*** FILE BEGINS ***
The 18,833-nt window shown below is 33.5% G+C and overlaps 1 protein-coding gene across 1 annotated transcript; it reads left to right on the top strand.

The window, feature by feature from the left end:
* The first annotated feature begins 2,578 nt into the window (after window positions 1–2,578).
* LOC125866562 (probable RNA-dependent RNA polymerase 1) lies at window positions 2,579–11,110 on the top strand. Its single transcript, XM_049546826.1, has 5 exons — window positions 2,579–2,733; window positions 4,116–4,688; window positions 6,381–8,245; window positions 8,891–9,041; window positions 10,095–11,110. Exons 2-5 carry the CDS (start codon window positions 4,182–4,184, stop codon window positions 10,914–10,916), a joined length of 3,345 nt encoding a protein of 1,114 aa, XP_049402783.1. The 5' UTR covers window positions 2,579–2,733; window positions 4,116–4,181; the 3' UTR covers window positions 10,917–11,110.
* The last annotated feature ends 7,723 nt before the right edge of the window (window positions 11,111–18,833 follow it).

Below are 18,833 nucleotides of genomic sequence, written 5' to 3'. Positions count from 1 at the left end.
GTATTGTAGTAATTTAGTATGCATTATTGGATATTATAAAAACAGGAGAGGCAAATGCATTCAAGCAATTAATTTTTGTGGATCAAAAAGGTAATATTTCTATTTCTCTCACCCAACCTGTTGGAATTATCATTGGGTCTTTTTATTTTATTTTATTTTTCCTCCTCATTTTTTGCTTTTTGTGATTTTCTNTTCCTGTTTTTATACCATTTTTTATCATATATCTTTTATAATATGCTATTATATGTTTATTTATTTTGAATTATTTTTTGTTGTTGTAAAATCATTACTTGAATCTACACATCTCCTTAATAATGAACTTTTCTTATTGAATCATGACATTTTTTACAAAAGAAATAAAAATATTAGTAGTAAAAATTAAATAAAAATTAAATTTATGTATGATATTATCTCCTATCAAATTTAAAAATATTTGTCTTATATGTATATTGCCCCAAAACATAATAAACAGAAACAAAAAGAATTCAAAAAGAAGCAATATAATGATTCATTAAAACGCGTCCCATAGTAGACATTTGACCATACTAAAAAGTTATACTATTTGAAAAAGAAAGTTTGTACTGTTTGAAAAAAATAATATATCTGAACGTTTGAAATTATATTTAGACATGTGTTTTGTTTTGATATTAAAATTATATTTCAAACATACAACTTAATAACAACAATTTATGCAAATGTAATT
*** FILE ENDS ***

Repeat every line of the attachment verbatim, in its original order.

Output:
The 18,833-nt window shown below is 33.5% G+C and overlaps 1 protein-coding gene across 1 annotated transcript; it reads left to right on the top strand.

The window, feature by feature from the left end:
* The first annotated feature begins 2,578 nt into the window (after window positions 1–2,578).
* LOC125866562 (probable RNA-dependent RNA polymerase 1) lies at window positions 2,579–11,110 on the top strand. Its single transcript, XM_049546826.1, has 5 exons — window positions 2,579–2,733; window positions 4,116–4,688; window positions 6,381–8,245; window positions 8,891–9,041; window positions 10,095–11,110. Exons 2-5 carry the CDS (start codon window positions 4,182–4,184, stop codon window positions 10,914–10,916), a joined length of 3,345 nt encoding a protein of 1,114 aa, XP_049402783.1. The 5' UTR covers window positions 2,579–2,733; window positions 4,116–4,181; the 3' UTR covers window positions 10,917–11,110.
* The last annotated feature ends 7,723 nt before the right edge of the window (window positions 11,111–18,833 follow it).

Below are 18,833 nucleotides of genomic sequence, written 5' to 3'. Positions count from 1 at the left end.
GTATTGTAGTAATTTAGTATGCATTATTGGATATTATAAAAACAGGAGAGGCAAATGCATTCAAGCAATTAATTTTTGTGGATCAAAAAGGTAATATTTCTATTTCTCTCACCCAACCTGTTGGAATTATCATTGGGTCTTTTTATTTTATTTTATTTTTCCTCCTCATTTTTTGCTTTTTGTGATTTTCTNTTCCTGTTTTTATACCATTTTTTATCATATATCTTTTATAATATGCTATTATATGTTTATTTATTTTGAATTATTTTTTGTTGTTGTAAAATCATTACTTGAATCTACACATCTCCTTAATAATGAACTTTTCTTATTGAATCATGACATTTTTTACAAAAGAAATAAAAATATTAGTAGTAAAAATTAAATAAAAATTAAATTTATGTATGATATTATCTCCTATCAAATTTAAAAATATTTGTCTTATATGTATATTGCCCCAAAACATAATAAACAGAAACAAAAAGAATTCAAAAAGAAGCAATATAATGATTCATTAAAACGCGTCCCATAGTAGACATTTGACCATACTAAAAAGTTATACTATTTGAAAAAGAAAGTTTGTACTGTTTGAAAAAAATAATATATCTGAACGTTTGAAATTATATTTAGACATGTGTTTTGTTTTGATATTAAAATTATATTTCAAACATACAACTTAATAACAACAATTTATGCAAATGTAATT